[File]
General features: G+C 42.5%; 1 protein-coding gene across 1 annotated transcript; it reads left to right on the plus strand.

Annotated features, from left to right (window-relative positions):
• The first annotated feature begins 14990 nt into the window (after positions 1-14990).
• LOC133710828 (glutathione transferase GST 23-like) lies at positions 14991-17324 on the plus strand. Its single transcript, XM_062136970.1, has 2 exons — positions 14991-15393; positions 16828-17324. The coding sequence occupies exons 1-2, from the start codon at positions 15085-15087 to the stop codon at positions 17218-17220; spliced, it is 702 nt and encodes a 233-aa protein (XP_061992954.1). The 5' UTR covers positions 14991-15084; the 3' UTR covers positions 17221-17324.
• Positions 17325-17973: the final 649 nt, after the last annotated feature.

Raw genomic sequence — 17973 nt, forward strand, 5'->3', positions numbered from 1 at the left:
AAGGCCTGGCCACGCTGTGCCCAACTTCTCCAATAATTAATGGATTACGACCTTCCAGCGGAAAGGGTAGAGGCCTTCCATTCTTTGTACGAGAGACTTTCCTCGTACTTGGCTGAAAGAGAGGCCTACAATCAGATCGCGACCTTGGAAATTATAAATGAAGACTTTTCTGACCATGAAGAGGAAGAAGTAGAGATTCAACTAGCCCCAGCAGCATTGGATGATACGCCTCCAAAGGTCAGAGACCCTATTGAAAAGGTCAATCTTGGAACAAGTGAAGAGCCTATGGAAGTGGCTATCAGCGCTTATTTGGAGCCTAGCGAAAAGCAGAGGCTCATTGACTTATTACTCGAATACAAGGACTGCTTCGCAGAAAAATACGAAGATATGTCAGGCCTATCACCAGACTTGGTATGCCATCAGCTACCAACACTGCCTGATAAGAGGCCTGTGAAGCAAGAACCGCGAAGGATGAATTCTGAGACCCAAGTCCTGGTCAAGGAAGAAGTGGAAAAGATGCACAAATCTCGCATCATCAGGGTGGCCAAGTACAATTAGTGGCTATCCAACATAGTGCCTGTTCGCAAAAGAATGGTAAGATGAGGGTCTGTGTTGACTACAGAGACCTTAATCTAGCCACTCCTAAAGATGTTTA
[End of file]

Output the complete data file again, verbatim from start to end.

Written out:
General features: G+C 42.5%; 1 protein-coding gene across 1 annotated transcript; it reads left to right on the plus strand.

Annotated features, from left to right (window-relative positions):
• The first annotated feature begins 14990 nt into the window (after positions 1-14990).
• LOC133710828 (glutathione transferase GST 23-like) lies at positions 14991-17324 on the plus strand. Its single transcript, XM_062136970.1, has 2 exons — positions 14991-15393; positions 16828-17324. The coding sequence occupies exons 1-2, from the start codon at positions 15085-15087 to the stop codon at positions 17218-17220; spliced, it is 702 nt and encodes a 233-aa protein (XP_061992954.1). The 5' UTR covers positions 14991-15084; the 3' UTR covers positions 17221-17324.
• Positions 17325-17973: the final 649 nt, after the last annotated feature.

Raw genomic sequence — 17973 nt, forward strand, 5'->3', positions numbered from 1 at the left:
AAGGCCTGGCCACGCTGTGCCCAACTTCTCCAATAATTAATGGATTACGACCTTCCAGCGGAAAGGGTAGAGGCCTTCCATTCTTTGTACGAGAGACTTTCCTCGTACTTGGCTGAAAGAGAGGCCTACAATCAGATCGCGACCTTGGAAATTATAAATGAAGACTTTTCTGACCATGAAGAGGAAGAAGTAGAGATTCAACTAGCCCCAGCAGCATTGGATGATACGCCTCCAAAGGTCAGAGACCCTATTGAAAAGGTCAATCTTGGAACAAGTGAAGAGCCTATGGAAGTGGCTATCAGCGCTTATTTGGAGCCTAGCGAAAAGCAGAGGCTCATTGACTTATTACTCGAATACAAGGACTGCTTCGCAGAAAAATACGAAGATATGTCAGGCCTATCACCAGACTTGGTATGCCATCAGCTACCAACACTGCCTGATAAGAGGCCTGTGAAGCAAGAACCGCGAAGGATGAATTCTGAGACCCAAGTCCTGGTCAAGGAAGAAGTGGAAAAGATGCACAAATCTCGCATCATCAGGGTGGCCAAGTACAATTAGTGGCTATCCAACATAGTGCCTGTTCGCAAAAGAATGGTAAGATGAGGGTCTGTGTTGACTACAGAGACCTTAATCTAGCCACTCCTAAAGATGTTTA